Ebola Spreading Between People And Across Borders

Ebola, is a viral hemorrhagic fever of humans and other primates caused by ebolaviruses; which includes close contact with their infected blood, secretion and organs. Which includes monkeys, chimpanzees, gorillas, bush pigs, forest antelopes, chevrotains, civets and bats.

The exposure takes place during unprotecting hunting and processing of infected wild animals for meat consumption; if once the Ebola virus is entering into a human body;it replicating at very high concentrations in almost all organs and tissues; After an incubation period ranging from 2 to 21 days; it spreading by human to human transmission; Some particular species of fruit bats are considering the possible natural hosts for Ebola virus.

Ebola virus infection

But by direct contact with contaminated beds, bedding, and cloths can also be a source of infection; Another risk is sexual transmission; This happens through direct contact such as unprotecting broken skin or mucous membranes with blood, secretions or other bodily fluids.

The spread of Ebola across international borders is of a great concern. But it’s not surprising that the epicentre of the Ebola outbreak is in the highly unstable northeastern part of the DRC. The area is deeply troubling with high levels of social disruption causing by war and internal civil conflict resulting in widespread violence.Measures and strategies to control the Ebola outbreaks are in place in the country. These include social mobilisation, health education and psychosocial support, case management and funerals.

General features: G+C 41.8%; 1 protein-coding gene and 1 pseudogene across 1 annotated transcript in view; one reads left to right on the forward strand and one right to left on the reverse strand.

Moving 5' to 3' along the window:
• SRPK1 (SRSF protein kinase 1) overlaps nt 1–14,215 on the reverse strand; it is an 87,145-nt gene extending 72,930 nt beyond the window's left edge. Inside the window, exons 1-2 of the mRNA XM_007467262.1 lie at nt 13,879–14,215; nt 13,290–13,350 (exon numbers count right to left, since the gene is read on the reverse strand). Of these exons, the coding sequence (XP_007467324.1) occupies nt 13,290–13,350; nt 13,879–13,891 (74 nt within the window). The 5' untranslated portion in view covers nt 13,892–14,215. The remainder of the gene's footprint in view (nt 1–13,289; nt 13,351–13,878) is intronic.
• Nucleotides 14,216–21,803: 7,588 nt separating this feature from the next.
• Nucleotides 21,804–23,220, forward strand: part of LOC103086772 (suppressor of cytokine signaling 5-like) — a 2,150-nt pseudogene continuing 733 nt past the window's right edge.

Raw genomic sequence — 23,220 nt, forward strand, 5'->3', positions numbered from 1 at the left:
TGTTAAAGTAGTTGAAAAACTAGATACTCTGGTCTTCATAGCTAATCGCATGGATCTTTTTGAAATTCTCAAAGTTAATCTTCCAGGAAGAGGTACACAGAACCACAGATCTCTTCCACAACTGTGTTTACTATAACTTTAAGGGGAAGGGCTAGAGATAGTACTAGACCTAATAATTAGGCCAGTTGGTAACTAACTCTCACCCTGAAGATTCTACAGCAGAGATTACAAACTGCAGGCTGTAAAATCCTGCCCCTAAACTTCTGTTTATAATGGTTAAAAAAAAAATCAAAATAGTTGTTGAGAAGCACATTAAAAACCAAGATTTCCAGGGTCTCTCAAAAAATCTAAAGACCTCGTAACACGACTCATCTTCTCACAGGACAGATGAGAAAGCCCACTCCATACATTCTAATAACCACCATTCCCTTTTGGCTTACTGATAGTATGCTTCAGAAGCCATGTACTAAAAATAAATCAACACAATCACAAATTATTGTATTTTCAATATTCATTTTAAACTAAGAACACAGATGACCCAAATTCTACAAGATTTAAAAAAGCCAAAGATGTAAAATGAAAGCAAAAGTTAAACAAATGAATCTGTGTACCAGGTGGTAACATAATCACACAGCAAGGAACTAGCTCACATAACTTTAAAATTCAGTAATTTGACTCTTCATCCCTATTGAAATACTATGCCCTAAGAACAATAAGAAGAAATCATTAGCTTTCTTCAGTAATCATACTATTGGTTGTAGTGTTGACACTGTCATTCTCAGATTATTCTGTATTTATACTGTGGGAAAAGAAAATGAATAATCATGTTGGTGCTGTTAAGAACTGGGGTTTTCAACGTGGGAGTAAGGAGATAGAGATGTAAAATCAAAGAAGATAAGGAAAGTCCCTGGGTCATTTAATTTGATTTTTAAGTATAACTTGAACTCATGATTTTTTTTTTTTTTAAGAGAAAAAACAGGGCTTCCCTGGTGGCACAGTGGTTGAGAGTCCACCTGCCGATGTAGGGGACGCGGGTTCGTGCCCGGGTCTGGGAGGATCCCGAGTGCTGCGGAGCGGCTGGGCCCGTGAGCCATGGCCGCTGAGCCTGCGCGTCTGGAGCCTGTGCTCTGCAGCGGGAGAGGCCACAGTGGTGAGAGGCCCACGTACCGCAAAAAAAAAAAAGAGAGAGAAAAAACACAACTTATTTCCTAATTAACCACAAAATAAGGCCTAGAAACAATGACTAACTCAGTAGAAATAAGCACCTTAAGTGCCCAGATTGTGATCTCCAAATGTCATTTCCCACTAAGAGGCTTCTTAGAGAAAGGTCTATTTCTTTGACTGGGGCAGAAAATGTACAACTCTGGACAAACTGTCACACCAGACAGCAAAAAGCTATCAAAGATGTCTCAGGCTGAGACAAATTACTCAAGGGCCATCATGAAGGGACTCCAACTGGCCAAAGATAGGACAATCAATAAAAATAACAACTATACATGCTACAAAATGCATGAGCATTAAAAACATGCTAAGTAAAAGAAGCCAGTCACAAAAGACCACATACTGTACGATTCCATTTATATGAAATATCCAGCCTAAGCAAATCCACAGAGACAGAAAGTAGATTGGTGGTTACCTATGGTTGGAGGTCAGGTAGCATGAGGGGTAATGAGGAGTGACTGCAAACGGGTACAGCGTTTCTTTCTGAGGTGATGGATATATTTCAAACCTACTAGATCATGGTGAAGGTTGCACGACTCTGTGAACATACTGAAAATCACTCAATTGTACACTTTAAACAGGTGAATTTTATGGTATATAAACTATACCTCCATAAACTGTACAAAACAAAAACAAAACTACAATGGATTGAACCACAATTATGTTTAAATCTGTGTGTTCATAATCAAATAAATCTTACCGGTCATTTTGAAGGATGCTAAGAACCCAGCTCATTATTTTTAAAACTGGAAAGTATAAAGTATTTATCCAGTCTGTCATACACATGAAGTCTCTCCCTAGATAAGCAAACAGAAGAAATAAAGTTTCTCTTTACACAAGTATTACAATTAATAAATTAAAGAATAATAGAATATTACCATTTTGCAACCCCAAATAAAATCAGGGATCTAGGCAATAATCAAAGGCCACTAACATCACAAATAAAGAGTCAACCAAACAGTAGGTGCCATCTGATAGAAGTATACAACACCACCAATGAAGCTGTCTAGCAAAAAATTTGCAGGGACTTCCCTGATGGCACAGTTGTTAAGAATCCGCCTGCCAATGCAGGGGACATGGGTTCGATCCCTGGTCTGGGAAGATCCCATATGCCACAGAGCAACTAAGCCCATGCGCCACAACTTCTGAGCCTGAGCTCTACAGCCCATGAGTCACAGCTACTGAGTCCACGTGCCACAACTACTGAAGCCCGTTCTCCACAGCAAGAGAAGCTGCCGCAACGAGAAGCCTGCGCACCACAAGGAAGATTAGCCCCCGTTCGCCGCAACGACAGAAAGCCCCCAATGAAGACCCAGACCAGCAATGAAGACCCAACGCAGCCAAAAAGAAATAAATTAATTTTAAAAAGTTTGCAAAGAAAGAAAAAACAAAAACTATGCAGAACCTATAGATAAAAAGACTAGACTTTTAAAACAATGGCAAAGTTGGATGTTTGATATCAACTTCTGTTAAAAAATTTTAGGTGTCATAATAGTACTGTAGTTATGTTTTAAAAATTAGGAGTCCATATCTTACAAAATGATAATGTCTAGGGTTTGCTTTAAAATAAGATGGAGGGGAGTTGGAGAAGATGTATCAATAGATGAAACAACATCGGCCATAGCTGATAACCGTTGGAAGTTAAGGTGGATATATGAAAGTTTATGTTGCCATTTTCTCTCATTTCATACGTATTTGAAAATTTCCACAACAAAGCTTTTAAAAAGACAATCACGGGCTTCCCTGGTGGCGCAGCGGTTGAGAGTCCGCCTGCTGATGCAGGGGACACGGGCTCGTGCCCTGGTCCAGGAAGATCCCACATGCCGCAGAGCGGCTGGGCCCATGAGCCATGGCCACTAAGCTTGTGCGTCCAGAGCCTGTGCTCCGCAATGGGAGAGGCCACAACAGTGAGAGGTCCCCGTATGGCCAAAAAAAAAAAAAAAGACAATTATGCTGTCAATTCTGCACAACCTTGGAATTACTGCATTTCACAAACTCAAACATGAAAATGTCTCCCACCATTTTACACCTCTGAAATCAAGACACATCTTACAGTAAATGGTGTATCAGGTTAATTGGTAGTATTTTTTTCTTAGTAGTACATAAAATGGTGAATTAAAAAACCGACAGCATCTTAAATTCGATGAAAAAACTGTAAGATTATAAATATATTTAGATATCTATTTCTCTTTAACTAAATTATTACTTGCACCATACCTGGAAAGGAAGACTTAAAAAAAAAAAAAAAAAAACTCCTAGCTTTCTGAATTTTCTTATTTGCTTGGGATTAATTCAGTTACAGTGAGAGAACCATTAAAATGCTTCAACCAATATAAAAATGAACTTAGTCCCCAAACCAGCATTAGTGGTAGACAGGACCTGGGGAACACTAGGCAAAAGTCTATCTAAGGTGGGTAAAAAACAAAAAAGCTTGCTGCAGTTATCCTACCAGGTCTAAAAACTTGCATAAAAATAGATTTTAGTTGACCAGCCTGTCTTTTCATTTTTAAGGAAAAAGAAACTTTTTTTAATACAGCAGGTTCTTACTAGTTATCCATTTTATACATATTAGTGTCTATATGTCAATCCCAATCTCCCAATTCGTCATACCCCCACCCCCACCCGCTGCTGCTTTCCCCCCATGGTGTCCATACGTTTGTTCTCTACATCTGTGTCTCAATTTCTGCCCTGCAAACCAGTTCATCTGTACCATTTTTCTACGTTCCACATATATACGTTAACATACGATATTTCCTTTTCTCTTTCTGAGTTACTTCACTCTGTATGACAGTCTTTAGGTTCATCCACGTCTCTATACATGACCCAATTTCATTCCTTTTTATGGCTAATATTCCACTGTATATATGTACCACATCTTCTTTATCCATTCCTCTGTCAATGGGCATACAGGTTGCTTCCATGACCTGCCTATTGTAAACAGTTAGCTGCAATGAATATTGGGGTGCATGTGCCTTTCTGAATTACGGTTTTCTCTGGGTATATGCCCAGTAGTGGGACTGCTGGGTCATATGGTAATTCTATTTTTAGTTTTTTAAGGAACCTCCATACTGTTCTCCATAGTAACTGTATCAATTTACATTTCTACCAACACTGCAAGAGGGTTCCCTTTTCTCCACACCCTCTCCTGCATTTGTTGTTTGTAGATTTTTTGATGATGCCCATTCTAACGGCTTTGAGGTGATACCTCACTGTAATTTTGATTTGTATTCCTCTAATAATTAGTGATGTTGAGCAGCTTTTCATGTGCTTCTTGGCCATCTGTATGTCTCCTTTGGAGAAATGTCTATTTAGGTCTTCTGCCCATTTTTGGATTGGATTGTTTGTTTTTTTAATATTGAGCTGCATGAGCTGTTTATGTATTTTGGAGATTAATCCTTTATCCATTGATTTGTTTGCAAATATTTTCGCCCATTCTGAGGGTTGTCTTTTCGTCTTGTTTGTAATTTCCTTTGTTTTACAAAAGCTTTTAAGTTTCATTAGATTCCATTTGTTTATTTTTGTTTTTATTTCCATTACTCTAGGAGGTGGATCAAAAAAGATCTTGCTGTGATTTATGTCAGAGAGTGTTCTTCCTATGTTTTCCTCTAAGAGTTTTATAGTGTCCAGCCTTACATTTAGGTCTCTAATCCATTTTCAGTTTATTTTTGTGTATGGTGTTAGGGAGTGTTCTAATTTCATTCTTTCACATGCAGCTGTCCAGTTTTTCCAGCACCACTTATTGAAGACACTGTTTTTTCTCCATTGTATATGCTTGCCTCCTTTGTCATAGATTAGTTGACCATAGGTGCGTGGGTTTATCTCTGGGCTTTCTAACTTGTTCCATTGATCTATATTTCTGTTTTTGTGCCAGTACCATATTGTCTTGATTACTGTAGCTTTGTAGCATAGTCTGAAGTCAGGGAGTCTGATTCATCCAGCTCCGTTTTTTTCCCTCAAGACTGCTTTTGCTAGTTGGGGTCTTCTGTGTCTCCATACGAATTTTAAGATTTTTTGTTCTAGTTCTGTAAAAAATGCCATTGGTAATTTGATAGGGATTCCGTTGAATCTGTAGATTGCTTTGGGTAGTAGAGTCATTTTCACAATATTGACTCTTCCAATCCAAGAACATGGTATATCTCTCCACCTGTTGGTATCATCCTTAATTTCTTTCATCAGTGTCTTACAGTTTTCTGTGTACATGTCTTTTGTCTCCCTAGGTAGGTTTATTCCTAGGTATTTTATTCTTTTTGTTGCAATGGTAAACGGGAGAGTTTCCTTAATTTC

Surveillance and laboratory testing

Other measures include surveillance and laboratory testing as well as contact tracing, sample collection and transport, reporting and analysing results, logistics and security. Mobile response teams have also been mobilised. These measures need high levels of coordination and community engagement

The World Health Organisation are taking all the necessary measures to contain the outbreak and prevent further spread. This includes vaccination and deployment of more resources. Mass gatherings, market days and prayers in areas at risk have been cancelled. And a mobile response team has been deployed to the affected border area of Uganda.